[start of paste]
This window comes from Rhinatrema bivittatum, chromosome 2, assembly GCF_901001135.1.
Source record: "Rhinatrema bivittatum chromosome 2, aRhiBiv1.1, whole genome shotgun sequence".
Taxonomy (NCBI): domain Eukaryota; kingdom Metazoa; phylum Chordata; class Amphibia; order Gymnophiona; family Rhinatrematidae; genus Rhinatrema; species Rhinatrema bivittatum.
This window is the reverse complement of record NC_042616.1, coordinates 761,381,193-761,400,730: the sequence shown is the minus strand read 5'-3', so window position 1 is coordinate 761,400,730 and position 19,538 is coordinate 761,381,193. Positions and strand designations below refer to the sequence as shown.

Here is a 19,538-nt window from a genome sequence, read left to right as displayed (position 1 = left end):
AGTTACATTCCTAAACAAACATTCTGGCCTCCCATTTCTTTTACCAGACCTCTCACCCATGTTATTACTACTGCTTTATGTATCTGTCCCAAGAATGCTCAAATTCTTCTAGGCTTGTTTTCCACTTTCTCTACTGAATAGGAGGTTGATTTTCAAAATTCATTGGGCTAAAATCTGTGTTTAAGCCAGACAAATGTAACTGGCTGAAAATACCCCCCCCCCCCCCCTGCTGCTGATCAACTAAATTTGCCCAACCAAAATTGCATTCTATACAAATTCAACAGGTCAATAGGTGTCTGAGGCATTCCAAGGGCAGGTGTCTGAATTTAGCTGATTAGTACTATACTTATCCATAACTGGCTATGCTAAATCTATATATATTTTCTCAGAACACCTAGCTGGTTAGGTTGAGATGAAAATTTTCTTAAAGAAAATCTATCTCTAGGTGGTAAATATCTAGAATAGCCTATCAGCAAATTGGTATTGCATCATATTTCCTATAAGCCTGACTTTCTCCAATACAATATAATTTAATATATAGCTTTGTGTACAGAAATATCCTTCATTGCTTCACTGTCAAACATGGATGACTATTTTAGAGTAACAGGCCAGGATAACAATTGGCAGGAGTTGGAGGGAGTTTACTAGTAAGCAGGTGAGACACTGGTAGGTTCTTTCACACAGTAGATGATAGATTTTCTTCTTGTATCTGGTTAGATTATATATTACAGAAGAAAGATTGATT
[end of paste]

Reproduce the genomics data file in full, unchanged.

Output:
This window comes from Rhinatrema bivittatum, chromosome 2, assembly GCF_901001135.1.
Source record: "Rhinatrema bivittatum chromosome 2, aRhiBiv1.1, whole genome shotgun sequence".
Taxonomy (NCBI): domain Eukaryota; kingdom Metazoa; phylum Chordata; class Amphibia; order Gymnophiona; family Rhinatrematidae; genus Rhinatrema; species Rhinatrema bivittatum.
This window is the reverse complement of record NC_042616.1, coordinates 761,381,193-761,400,730: the sequence shown is the minus strand read 5'-3', so window position 1 is coordinate 761,400,730 and position 19,538 is coordinate 761,381,193. Positions and strand designations below refer to the sequence as shown.

Here is a 19,538-nt window from a genome sequence, read left to right as displayed (position 1 = left end):
AGTTACATTCCTAAACAAACATTCTGGCCTCCCATTTCTTTTACCAGACCTCTCACCCATGTTATTACTACTGCTTTATGTATCTGTCCCAAGAATGCTCAAATTCTTCTAGGCTTGTTTTCCACTTTCTCTACTGAATAGGAGGTTGATTTTCAAAATTCATTGGGCTAAAATCTGTGTTTAAGCCAGACAAATGTAACTGGCTGAAAATACCCCCCCCCCCCCCCTGCTGCTGATCAACTAAATTTGCCCAACCAAAATTGCATTCTATACAAATTCAACAGGTCAATAGGTGTCTGAGGCATTCCAAGGGCAGGTGTCTGAATTTAGCTGATTAGTACTATACTTATCCATAACTGGCTATGCTAAATCTATATATATTTTCTCAGAACACCTAGCTGGTTAGGTTGAGATGAAAATTTTCTTAAAGAAAATCTATCTCTAGGTGGTAAATATCTAGAATAGCCTATCAGCAAATTGGTATTGCATCATATTTCCTATAAGCCTGACTTTCTCCAATACAATATAATTTAATATATAGCTTTGTGTACAGAAATATCCTTCATTGCTTCACTGTCAAACATGGATGACTATTTTAGAGTAACAGGCCAGGATAACAATTGGCAGGAGTTGGAGGGAGTTTACTAGTAAGCAGGTGAGACACTGGTAGGTTCTTTCACACAGTAGATGATAGATTTTCTTCTTGTATCTGGTTAGATTATATATTACAGAAGAAAGATTGATT